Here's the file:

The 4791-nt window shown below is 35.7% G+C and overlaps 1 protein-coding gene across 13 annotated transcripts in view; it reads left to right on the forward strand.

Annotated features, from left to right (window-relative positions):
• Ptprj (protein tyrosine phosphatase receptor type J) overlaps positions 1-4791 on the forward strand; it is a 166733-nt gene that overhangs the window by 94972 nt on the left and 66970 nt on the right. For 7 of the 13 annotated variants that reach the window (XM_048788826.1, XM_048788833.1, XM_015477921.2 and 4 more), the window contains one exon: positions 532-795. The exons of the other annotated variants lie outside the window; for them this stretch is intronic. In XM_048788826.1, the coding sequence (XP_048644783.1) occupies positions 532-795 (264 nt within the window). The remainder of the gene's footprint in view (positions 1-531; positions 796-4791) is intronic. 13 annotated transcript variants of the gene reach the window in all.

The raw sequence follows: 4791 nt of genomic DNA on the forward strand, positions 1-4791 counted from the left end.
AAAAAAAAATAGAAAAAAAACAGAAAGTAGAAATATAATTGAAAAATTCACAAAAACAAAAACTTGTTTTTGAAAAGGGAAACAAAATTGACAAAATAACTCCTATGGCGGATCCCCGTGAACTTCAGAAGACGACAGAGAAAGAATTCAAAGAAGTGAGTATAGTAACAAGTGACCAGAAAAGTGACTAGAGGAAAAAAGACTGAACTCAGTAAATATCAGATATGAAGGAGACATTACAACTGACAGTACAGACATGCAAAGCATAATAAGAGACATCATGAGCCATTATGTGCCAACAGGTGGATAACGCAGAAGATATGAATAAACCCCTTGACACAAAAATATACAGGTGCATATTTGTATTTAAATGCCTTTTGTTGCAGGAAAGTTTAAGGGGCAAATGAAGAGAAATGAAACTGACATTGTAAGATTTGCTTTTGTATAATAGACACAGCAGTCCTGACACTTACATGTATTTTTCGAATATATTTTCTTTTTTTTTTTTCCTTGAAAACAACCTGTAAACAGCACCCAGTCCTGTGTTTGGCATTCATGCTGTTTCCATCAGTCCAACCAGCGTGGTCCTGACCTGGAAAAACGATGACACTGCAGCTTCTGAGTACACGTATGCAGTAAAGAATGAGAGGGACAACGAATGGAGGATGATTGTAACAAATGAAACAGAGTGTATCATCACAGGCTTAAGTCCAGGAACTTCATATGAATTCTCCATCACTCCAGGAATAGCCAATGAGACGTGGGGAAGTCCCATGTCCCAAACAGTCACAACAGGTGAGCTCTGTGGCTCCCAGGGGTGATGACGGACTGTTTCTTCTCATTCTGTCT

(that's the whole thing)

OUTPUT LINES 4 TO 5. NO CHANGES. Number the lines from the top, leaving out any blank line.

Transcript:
The raw sequence follows: 4791 nt of genomic DNA on the forward strand, positions 1-4791 counted from the left end.
AAAAAAAAATAGAAAAAAAACAGAAAGTAGAAATATAATTGAAAAATTCACAAAAACAAAAACTTGTTTTTGAAAAGGGAAACAAAATTGACAAAATAACTCCTATGGCGGATCCCCGTGAACTTCAGAAGACGACAGAGAAAGAATTCAAAGAAGTGAGTATAGTAACAAGTGACCAGAAAAGTGACTAGAGGAAAAAAGACTGAACTCAGTAAATATCAGATATGAAGGAGACATTACAACTGACAGTACAGACATGCAAAGCATAATAAGAGACATCATGAGCCATTATGTGCCAACAGGTGGATAACGCAGAAGATATGAATAAACCCCTTGACACAAAAATATACAGGTGCATATTTGTATTTAAATGCCTTTTGTTGCAGGAAAGTTTAAGGGGCAAATGAAGAGAAATGAAACTGACATTGTAAGATTTGCTTTTGTATAATAGACACAGCAGTCCTGACACTTACATGTATTTTTCGAATATATTTTCTTTTTTTTTTTTCCTTGAAAACAACCTGTAAACAGCACCCAGTCCTGTGTTTGGCATTCATGCTGTTTCCATCAGTCCAACCAGCGTGGTCCTGACCTGGAAAAACGATGACACTGCAGCTTCTGAGTACACGTATGCAGTAAAGAATGAGAGGGACAACGAATGGAGGATGATTGTAACAAATGAAACAGAGTGTATCATCACAGGCTTAAGTCCAGGAACTTCATATGAATTCTCCATCACTCCAGGAATAGCCAATGAGACGTGGGGAAGTCCCATGTCCCAAACAGTCACAACAGGTGAGCTCTGTGGCTCCCAGGGGTGATGACGGACTGTTTCTTCTCATTCTGTCT